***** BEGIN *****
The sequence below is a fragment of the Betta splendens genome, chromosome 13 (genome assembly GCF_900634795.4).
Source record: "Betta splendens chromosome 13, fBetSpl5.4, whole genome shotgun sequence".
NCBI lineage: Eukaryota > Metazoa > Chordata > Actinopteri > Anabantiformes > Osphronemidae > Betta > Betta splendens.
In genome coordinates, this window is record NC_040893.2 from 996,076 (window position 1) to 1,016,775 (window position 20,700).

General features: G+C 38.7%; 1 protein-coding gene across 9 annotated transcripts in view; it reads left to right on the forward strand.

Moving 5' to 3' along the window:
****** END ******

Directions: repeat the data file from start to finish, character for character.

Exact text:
The sequence below is a fragment of the Betta splendens genome, chromosome 13 (genome assembly GCF_900634795.4).
Source record: "Betta splendens chromosome 13, fBetSpl5.4, whole genome shotgun sequence".
NCBI lineage: Eukaryota > Metazoa > Chordata > Actinopteri > Anabantiformes > Osphronemidae > Betta > Betta splendens.
In genome coordinates, this window is record NC_040893.2 from 996,076 (window position 1) to 1,016,775 (window position 20,700).

General features: G+C 38.7%; 1 protein-coding gene across 9 annotated transcripts in view; it reads left to right on the forward strand.

Moving 5' to 3' along the window: